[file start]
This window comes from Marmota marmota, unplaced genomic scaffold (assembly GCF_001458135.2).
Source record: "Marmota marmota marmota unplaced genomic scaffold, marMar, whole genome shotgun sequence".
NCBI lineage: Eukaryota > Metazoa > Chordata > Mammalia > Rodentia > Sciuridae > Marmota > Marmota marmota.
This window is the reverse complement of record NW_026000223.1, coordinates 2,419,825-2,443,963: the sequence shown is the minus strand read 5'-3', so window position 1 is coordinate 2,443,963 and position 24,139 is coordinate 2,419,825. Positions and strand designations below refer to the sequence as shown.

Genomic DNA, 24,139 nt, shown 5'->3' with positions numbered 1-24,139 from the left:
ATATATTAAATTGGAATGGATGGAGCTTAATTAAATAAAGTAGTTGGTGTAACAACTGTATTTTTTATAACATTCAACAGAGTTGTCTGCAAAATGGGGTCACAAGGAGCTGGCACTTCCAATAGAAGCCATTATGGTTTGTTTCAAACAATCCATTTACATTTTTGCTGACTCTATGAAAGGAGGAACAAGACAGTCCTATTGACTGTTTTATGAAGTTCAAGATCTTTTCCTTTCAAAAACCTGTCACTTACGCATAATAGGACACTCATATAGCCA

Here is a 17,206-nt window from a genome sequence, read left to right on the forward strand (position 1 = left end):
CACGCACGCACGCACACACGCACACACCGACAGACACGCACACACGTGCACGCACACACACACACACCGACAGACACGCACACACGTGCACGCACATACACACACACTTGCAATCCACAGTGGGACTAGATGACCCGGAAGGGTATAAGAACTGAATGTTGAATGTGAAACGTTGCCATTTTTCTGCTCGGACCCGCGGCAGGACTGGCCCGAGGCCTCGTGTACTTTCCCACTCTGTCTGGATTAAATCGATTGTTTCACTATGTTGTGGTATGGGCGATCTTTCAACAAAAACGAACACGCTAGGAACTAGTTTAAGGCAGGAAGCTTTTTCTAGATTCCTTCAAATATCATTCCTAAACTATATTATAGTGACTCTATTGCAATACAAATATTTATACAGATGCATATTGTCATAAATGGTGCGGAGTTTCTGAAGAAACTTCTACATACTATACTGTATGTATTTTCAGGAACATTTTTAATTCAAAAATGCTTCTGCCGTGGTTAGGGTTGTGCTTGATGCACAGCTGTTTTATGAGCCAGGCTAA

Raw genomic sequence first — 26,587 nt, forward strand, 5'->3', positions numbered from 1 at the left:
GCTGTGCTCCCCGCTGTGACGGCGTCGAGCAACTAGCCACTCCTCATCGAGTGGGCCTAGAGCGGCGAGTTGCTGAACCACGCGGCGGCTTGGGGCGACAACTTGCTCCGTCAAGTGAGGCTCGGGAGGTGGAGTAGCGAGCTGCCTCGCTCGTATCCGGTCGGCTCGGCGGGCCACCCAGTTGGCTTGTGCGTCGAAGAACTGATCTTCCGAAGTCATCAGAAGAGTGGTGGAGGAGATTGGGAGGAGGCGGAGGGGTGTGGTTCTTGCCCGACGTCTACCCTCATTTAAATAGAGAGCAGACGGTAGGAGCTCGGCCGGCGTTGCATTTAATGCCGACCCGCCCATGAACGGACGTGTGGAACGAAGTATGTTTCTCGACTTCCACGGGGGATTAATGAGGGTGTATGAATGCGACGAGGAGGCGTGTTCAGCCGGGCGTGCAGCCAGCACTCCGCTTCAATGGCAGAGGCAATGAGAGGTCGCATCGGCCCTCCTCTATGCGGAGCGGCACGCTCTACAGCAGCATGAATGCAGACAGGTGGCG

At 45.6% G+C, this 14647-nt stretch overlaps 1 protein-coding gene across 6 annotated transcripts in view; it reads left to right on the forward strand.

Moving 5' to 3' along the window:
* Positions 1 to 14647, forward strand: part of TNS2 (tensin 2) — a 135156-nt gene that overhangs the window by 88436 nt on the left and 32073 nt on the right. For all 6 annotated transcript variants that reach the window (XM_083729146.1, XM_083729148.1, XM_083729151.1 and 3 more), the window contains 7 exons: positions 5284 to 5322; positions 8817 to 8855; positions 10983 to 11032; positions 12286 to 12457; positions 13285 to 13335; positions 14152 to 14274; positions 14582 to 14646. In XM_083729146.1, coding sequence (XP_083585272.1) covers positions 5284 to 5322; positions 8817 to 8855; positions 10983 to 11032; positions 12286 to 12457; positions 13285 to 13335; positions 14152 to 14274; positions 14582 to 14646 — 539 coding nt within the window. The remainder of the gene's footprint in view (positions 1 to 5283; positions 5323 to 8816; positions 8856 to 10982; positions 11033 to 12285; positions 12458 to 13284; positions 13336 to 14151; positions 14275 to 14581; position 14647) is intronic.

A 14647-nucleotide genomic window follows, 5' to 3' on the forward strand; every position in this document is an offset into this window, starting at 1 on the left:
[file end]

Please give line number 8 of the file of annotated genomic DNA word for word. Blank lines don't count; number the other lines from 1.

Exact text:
CACGCACGCACGCACACACGCACACACCGACAGACACGCACACACGTGCACGCACACACACACACACCGACAGACACGCACACACGTGCACGCACATACACACACACTTGCAATCCACAGTGGGACTAGATGACCCGGAAGGGTATAAGAACTGAATGTTGAATGTGAAACGTTGCCATTTTTCTGCTCGGACCCGCGGCAGGACTGGCCCGAGGCCTCGTGTACTTTCCCACTCTGTCTGGATTAAATCGATTGTTTCACTATGTTGTGGTATGGGCGATCTTTCAACAAAAACGAACACGCTAGGAACTAGTTTAAGGCAGGAAGCTTTTTCTAGATTCCTTCAAATATCATTCCTAAACTATATTATAGTGACTCTATTGCAATACAAATATTTATACAGATGCATATTGTCATAAATGGTGCGGAGTTTCTGAAGAAACTTCTACATACTATACTGTATGTATTTTCAGGAACATTTTTAATTCAAAAATGCTTCTGCCGTGGTTAGGGTTGTGCTTGATGCACAGCTGTTTTATGAGCCAGGCTAA